I’ve published two three APEX Region Plugins on that allow you to incorporate a simple Google Map region into your application. They’re easy to use, and you don’t need to apply for a Google API key or anything like that (although you can plug your key in if you have one, which enables a few additional features).

1. Simple Map


This allows you to add a small map to a page to allow the user to select any arbitrary point. If you synchronize it with an item on your page, it will put the Latitude, Longitude into that item. If the item has a value on page load, or is changed, the pin on the map is automatically updated.


2. Report Map


This allows you to add a map to a page, and based on a SQL query you supply, it will render a number of pins on the map. Each pin has an ID, a name (used when the user hovers over a pin), and an info text (which can be almost any HTML, rendered in a popup window when the user clicks a pin).

If the user clicks a pin, the ID can be set in a page item.


3. GeoHeatMap

Visualise a large set of data points on the map using the Google Maps “Heatmap” visualisation. All you need to do is supply a SQL Query that returns the data points to show, and the visualisation library does the rest.


Your SQL Query must be in the following format:

select lat, lng, weight from mydata;

You can set the Map Style (e.g. to the light blue/greyscale style you see above) easily on this plugin; just copy-and-paste the style codes from a site like


I’m very open to feedback, issues and contributions on all of these. Best way is to raise an issue on the associated github page. Have fun!

Refer to my Plugins page for future updates.

APEX API for Tabular Forms

Ever since I started exploring the idea of using a TAPI approach with APEX, something I was never quite satisfied with was Tabular Forms.

They can be a bit finicky to work with, and if you’re not careful you can break them to the point where it’s easier to recreate them from scratch rather than try to fix them (although if you understand the underlying mechanics you can fix them [there was an article about this I read recently but I can’t find it now]).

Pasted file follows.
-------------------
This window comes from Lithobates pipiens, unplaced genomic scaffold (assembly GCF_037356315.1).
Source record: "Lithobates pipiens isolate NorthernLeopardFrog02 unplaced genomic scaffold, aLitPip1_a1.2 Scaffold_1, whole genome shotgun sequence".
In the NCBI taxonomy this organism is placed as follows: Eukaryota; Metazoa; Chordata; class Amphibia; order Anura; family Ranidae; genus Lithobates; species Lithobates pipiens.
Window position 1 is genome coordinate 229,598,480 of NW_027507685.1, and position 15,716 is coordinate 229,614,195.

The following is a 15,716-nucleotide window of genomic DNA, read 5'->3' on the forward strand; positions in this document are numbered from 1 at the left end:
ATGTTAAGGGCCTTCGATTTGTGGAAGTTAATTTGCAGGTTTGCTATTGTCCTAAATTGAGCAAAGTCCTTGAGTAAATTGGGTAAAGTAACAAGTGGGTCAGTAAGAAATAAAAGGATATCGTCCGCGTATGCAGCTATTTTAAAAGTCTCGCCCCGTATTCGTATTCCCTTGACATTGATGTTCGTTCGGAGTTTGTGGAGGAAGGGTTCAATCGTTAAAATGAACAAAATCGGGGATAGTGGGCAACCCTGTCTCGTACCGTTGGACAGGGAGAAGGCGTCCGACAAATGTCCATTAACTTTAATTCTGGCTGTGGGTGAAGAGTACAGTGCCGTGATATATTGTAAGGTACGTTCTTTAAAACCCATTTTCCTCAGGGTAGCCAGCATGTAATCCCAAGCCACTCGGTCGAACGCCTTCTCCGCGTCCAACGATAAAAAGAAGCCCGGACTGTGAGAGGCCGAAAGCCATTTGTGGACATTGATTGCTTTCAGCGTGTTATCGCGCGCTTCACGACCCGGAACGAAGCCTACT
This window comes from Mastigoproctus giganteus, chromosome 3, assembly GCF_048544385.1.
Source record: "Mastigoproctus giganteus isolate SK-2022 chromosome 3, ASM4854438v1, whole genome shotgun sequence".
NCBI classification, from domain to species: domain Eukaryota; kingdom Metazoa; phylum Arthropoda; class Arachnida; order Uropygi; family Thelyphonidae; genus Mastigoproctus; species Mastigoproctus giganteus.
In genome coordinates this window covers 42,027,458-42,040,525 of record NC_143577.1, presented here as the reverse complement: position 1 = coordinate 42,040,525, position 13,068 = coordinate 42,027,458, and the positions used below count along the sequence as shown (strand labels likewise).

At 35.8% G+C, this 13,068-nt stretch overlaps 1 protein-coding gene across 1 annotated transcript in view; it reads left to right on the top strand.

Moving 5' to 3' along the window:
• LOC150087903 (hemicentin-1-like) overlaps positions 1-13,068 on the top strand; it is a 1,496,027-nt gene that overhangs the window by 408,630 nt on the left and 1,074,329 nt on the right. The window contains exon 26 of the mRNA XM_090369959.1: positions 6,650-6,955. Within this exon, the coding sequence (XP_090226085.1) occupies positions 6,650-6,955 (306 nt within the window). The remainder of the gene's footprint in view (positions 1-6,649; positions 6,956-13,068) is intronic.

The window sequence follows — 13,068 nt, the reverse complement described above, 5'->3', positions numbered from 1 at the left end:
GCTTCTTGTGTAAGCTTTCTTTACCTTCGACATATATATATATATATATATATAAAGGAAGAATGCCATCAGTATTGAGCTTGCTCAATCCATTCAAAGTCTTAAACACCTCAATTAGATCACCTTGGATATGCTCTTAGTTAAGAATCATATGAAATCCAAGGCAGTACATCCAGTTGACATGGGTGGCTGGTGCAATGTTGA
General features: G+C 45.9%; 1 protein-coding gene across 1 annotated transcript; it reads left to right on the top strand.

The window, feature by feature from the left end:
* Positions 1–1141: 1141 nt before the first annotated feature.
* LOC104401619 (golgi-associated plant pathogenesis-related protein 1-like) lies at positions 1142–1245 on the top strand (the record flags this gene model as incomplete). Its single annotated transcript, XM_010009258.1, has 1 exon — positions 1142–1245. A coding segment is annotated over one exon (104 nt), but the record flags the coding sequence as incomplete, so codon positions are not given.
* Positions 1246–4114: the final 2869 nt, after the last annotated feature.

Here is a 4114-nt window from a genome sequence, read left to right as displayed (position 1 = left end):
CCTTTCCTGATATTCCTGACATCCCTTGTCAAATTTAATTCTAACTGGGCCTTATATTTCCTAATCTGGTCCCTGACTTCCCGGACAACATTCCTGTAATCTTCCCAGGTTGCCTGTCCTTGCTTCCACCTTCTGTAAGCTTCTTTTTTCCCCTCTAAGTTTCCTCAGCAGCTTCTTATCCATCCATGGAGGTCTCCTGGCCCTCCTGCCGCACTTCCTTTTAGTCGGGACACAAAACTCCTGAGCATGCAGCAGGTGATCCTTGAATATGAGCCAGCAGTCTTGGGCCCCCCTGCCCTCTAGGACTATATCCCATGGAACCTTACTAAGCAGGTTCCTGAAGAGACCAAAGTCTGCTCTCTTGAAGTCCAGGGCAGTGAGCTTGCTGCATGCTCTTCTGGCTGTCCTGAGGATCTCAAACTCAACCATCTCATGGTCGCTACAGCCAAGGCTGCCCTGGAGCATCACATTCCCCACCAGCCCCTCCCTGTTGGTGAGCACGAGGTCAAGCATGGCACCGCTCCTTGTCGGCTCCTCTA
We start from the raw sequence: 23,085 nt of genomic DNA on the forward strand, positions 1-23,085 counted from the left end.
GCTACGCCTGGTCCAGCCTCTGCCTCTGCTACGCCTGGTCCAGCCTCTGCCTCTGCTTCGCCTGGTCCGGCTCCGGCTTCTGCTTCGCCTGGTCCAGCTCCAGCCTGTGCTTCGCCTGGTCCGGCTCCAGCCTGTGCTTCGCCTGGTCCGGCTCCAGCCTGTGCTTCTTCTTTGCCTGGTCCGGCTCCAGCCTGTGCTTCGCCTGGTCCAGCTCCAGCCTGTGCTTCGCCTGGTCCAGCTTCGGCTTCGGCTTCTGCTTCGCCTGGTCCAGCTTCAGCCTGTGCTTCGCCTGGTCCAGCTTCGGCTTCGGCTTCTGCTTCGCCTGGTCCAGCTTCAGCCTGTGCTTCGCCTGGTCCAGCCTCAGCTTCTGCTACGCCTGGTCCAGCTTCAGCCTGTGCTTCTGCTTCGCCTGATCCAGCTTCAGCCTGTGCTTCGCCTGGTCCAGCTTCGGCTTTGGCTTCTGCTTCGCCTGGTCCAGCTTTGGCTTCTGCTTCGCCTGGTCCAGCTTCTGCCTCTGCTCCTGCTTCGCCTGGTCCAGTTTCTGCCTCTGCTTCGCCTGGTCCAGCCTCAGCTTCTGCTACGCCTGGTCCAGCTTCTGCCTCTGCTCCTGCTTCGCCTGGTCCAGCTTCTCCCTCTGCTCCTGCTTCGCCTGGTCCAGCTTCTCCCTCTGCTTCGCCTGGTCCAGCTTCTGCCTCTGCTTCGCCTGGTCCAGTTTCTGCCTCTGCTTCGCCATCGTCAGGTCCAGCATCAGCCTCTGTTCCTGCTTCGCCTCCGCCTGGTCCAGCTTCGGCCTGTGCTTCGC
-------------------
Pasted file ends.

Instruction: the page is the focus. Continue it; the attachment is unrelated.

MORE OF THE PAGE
I wanted to use the stock-standard APEX tabular form, rather than something like Martin D’Souza’s approach – although I have used that a number of times with good results.

In the last week or so while making numerous improvements to my TAPI generator, and creating the new APEX API generator, I tackled again the issue of tabular forms. I had a form that was still using the built-in APEX ApplyMRU and ApplyMRD processes (which, of course, bypass my TAPI). I found that if I deleted both of these processes, and replaced them with a single process that loops over the APEX_APPLICATION.g_f0x arrays, I lose a number of Tabular Form features such as detecting which records were changed.

Instead, what ended up working (while retaining all the benefits of a standard APEX tabular form) was to create a row-level process instead. Here’s some example code that I put in this APEX process that interfaces with my APEX API:

VENUES$APEX.apply_mr (rv =>
    (venue_id   => :VENUE_ID
    ,name       => :NAME
    ,version_id => :VERSION_ID

The process has Execution Scope set to For Created and Modified Rows. It first calls my TAPI.rv function to convert the individual columns from the row into an rvtype record, which it then passes to the APEX API apply_mr procedure. The downside to this approach is that each record is processed separately – no bulk updates; however, tabular forms are rarely used to insert or update significant volumes of data anyway so I doubt this would be of practical concern. The advantage of using the rv function is that it means I don’t need to repeat all the column parameters for all my API procedures, making maintenance easier.